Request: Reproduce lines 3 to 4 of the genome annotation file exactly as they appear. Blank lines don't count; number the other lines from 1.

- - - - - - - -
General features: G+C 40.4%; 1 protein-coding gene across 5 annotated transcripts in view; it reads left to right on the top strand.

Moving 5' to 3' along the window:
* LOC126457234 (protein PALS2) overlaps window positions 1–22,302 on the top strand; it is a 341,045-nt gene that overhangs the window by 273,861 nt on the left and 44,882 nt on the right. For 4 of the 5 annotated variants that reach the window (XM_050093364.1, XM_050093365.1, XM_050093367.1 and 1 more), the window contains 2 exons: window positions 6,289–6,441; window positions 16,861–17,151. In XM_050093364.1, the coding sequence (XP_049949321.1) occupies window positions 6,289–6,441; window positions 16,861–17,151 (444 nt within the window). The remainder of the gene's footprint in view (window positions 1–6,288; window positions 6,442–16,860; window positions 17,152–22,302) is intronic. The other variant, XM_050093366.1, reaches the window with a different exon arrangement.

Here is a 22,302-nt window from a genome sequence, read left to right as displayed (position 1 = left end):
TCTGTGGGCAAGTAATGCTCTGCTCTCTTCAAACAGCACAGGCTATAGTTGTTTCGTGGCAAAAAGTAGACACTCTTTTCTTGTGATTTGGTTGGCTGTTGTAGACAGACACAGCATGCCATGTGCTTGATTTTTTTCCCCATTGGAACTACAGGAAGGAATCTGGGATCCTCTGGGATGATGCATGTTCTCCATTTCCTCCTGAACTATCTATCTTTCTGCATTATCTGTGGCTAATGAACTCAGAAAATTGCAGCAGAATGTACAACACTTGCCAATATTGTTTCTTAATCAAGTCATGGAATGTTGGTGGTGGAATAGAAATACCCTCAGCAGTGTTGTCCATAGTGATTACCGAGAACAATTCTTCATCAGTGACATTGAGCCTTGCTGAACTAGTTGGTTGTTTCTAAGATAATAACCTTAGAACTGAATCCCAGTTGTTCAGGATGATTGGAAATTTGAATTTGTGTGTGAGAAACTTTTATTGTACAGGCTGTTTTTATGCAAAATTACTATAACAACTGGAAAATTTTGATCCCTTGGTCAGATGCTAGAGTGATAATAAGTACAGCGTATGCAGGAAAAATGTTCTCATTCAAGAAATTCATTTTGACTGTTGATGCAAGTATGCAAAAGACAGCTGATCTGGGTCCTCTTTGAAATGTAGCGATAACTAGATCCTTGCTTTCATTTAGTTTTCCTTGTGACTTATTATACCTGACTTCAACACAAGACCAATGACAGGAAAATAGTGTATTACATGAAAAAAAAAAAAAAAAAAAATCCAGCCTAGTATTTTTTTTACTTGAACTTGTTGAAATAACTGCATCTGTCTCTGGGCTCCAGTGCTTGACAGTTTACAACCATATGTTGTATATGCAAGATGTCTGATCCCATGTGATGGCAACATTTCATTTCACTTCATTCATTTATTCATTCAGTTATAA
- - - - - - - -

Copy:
* LOC126457234 (protein PALS2) overlaps window positions 1–22,302 on the top strand; it is a 341,045-nt gene that overhangs the window by 273,861 nt on the left and 44,882 nt on the right. For 4 of the 5 annotated variants that reach the window (XM_050093364.1, XM_050093365.1, XM_050093367.1 and 1 more), the window contains 2 exons: window positions 6,289–6,441; window positions 16,861–17,151. In XM_050093364.1, the coding sequence (XP_049949321.1) occupies window positions 6,289–6,441; window positions 16,861–17,151 (444 nt within the window). The remainder of the gene's footprint in view (window positions 1–6,288; window positions 6,442–16,860; window positions 17,152–22,302) is intronic. The other variant, XM_050093366.1, reaches the window with a different exon arrangement.

Here is a 22,302-nt window from a genome sequence, read left to right as displayed (position 1 = left end):